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What is Python and what is scope of Python?


Python is an interpreted, interactive, object-oriented programming language. It is often compared to Tcl, P e r l, Scheme or Java.

Python combines remarkable power with very clear syntax. It has modules, classes, exceptions, very high level dynamic data types, and dynamic typing. There are interfaces to many system calls and libraries, as well as to various windowing systems (X11, Motif, Tk, Mac, MFC, wxWidgets). New built-in modules are easily written in C or C++. Python is also usable as an extension language for applications that need a programmable interface.

The Python implementation is portable: it runs on many brands of UNIX, on Windows, OS/2, Mac, Amiga, and many other platforms.

The Python implementation is copyrighted but freely usable and distributable, even for commercial use.

Scope of Python :

A scope is a textual region of a Python program where a name space is directly accessible. “Directly accessible'’ here means that an unqualified reference to a name attempts to find the name in the name space.

Although scopes are determined statically, they are used dynamically. At any time during execution, exactly three nested scopes are in use (i.e., exactly three name spaces are directly accessible): the innermost scope, which is searched first, contains the local names, the middle scope, searched next, contains the current module’s global names, and the outermost scope (searched last) is the name space containing built-in names.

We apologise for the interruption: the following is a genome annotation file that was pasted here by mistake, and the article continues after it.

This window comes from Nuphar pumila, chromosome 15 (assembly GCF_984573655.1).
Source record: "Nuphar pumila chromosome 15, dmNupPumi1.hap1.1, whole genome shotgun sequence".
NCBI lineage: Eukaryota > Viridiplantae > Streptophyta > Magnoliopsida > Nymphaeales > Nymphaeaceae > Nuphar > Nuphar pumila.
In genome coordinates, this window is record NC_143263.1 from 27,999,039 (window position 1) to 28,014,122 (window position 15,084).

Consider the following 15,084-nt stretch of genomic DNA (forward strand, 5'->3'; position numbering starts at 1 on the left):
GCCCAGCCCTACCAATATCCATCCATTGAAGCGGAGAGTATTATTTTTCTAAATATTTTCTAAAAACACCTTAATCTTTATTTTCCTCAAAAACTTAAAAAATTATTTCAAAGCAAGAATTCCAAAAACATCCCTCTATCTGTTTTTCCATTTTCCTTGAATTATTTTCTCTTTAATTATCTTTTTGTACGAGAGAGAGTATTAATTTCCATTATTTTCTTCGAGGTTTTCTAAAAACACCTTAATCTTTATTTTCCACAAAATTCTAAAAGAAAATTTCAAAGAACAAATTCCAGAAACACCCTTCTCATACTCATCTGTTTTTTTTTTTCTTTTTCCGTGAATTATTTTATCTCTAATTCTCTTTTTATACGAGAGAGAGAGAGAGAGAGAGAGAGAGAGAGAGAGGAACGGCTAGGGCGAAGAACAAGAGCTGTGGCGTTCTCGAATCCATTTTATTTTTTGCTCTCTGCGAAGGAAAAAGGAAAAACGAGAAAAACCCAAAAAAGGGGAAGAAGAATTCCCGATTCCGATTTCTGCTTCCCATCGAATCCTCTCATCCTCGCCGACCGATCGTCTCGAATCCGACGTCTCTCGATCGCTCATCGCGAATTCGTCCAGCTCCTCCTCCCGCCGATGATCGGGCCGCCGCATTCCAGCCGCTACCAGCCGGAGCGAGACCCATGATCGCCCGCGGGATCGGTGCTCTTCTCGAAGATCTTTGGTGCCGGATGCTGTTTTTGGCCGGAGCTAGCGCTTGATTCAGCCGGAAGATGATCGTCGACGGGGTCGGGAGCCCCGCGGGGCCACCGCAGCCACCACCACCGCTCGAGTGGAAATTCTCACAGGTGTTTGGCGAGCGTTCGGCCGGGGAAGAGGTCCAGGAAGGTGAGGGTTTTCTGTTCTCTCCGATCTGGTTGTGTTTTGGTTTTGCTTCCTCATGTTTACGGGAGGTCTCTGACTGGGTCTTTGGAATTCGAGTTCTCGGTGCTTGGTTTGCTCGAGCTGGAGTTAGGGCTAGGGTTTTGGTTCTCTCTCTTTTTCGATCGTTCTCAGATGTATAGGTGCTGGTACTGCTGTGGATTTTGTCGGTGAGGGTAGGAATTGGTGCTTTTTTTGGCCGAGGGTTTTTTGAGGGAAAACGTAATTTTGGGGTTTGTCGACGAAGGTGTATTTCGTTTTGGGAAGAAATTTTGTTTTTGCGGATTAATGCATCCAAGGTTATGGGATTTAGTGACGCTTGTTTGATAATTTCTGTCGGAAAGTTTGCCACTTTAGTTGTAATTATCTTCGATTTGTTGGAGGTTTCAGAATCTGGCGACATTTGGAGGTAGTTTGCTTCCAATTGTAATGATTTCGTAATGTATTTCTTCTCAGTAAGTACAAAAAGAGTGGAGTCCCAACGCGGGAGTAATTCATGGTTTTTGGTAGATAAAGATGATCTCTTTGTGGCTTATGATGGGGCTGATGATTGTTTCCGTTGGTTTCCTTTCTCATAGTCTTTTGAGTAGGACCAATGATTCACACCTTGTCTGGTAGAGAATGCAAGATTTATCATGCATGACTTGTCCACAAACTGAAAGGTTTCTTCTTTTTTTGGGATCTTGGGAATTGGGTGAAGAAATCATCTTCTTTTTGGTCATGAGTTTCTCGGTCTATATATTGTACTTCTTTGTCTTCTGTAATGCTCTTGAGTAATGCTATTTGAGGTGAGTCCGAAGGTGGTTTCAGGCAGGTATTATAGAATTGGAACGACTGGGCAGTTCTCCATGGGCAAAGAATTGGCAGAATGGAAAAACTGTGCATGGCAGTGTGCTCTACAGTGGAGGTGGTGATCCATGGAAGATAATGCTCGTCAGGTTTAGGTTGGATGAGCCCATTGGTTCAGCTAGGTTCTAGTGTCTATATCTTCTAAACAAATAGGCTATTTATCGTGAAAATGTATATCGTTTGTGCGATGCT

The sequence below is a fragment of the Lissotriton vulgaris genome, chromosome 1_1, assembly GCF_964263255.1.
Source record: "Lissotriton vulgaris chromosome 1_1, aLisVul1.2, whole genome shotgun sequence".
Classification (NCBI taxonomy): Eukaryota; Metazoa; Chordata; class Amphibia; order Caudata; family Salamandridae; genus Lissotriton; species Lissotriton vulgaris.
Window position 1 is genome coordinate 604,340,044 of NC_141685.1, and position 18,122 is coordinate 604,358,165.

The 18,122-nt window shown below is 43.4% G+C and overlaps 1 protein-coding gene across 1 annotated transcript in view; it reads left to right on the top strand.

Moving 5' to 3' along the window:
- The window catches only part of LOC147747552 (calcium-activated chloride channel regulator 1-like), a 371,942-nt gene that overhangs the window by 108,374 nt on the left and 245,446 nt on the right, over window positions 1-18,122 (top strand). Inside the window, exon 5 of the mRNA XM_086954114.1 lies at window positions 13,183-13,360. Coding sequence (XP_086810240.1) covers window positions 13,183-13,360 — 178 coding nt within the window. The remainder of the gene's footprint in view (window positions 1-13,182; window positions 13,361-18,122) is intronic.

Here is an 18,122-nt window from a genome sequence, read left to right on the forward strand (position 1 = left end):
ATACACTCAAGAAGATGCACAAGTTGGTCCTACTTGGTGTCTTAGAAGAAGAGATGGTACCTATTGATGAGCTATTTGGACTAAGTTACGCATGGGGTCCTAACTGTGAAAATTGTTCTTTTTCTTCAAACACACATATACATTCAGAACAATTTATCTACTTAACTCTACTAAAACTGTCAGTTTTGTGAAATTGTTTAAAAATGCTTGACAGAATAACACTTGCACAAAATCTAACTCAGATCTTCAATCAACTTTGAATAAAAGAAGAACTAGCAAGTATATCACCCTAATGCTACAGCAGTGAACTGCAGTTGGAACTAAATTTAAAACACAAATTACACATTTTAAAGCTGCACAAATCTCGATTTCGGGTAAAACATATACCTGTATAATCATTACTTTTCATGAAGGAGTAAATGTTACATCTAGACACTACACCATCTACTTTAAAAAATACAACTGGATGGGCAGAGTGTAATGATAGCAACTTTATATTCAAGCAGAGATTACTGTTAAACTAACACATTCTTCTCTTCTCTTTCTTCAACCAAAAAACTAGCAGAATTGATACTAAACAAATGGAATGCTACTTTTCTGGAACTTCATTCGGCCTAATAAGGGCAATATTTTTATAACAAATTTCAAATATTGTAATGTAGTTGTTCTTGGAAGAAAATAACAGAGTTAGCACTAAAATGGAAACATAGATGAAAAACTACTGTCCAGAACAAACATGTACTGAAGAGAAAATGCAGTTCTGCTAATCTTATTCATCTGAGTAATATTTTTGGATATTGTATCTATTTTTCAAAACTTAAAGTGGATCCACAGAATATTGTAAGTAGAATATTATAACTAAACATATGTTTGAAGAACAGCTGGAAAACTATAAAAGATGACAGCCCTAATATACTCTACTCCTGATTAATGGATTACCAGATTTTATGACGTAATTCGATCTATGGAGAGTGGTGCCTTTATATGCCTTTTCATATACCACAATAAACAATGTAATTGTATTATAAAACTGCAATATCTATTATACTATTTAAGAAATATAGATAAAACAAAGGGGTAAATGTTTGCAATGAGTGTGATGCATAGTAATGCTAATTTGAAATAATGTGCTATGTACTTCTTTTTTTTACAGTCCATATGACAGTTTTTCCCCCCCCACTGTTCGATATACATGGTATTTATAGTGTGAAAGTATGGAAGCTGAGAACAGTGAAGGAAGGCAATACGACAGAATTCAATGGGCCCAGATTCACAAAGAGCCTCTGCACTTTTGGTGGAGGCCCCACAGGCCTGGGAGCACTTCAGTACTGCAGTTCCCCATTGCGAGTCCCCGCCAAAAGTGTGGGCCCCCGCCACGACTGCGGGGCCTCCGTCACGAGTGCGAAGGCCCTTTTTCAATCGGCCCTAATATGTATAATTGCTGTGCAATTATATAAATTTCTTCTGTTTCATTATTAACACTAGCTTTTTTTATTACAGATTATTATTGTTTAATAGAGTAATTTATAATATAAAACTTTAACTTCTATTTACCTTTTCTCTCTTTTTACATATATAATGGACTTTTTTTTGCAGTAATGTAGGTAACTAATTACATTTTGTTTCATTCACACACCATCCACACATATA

Usually, the local scope references the local names of the (textually) current function. Outside of functions, the local scope references the same name space as the global scope: the module’s name space. Class definitions place yet another name space in the local scope.

It is important to realize that scopes are determined textually: the global scope of a function defined in a module is that module’s name space, no matter from where or by what alias the function is called. On the other hand, the actual search for names is done dynamically, at run time — however, the language definition is evolving towards static name resolution, at “compile'’ time, so don’t rely on dynamic name resolution! (In fact, local variables are already determined statically.)

A special quirk of Python is that assignments always go into the innermost scope. Assignments do not copy data — they just bind names to objects. The same is true for deletions: the statement “del x” removes the binding of x from the name space referenced by the local scope. In fact, all operations that introduce new names use the local scope: in particular, import statements and function definitions bind the module or function name in the local scope. (The global statement can be used to indicate that particular variables live in the global scope.)

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